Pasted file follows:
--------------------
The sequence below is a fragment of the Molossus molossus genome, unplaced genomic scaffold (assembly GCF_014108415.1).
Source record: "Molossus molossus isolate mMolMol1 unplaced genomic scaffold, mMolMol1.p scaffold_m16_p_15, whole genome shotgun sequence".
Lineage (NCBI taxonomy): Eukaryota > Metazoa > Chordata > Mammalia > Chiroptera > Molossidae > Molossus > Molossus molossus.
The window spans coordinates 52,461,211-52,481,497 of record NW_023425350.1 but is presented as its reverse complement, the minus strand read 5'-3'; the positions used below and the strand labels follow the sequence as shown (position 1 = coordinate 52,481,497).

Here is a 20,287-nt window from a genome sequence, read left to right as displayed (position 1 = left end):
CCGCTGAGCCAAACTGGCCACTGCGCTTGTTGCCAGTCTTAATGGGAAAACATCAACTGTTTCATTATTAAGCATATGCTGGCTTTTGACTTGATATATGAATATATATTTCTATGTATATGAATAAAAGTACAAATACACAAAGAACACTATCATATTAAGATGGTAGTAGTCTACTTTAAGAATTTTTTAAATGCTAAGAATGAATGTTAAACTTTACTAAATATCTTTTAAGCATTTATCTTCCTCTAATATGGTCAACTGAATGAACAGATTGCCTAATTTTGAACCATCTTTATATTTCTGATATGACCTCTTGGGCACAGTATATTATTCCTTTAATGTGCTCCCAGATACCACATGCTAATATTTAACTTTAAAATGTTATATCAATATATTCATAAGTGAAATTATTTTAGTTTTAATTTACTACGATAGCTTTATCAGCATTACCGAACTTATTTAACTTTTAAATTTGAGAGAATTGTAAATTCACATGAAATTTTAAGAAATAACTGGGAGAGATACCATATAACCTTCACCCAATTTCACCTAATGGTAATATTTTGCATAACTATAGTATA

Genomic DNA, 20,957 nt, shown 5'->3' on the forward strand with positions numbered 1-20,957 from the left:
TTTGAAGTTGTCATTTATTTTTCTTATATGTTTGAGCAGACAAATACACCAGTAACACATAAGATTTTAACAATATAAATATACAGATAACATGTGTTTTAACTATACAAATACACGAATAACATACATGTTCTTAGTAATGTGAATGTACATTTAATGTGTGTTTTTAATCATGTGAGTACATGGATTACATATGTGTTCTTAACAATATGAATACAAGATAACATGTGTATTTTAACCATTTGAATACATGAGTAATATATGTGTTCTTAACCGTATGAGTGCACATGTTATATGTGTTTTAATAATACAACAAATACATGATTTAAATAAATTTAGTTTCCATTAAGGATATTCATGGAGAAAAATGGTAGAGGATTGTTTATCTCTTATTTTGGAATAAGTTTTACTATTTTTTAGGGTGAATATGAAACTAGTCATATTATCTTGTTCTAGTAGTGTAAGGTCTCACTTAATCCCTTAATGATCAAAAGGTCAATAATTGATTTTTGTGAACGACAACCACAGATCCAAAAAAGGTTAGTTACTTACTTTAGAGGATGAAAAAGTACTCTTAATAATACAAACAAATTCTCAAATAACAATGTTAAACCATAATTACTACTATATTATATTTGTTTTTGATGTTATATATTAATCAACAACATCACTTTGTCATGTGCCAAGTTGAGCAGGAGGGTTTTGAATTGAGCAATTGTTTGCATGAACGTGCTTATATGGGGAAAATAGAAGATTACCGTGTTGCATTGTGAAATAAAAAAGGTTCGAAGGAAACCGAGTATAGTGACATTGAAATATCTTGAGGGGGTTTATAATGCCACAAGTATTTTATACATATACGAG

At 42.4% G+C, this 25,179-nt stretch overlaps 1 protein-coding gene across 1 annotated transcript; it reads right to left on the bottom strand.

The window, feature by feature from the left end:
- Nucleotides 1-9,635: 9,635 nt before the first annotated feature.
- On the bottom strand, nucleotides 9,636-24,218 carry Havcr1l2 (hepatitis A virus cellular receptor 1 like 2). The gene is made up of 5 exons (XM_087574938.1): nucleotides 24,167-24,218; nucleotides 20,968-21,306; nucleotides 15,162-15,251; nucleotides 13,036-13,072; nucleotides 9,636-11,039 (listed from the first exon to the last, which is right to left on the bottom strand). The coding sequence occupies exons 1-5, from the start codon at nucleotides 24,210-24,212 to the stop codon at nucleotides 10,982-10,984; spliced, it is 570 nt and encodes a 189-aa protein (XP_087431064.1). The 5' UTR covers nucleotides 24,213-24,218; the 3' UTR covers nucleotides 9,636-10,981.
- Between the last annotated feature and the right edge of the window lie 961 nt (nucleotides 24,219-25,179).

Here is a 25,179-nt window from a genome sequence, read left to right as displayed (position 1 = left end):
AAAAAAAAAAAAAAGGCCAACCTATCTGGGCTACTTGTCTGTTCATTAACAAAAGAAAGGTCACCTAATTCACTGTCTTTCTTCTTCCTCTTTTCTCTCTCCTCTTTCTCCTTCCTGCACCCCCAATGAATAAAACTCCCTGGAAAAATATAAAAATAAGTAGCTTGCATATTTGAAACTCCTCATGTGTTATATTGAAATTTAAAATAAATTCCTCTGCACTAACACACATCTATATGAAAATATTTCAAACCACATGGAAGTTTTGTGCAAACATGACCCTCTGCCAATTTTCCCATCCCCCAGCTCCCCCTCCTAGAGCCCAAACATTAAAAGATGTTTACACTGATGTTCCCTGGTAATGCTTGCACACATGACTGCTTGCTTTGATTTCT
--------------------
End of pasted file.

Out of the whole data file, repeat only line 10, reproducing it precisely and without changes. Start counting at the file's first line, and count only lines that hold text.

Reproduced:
The window, feature by feature from the left end: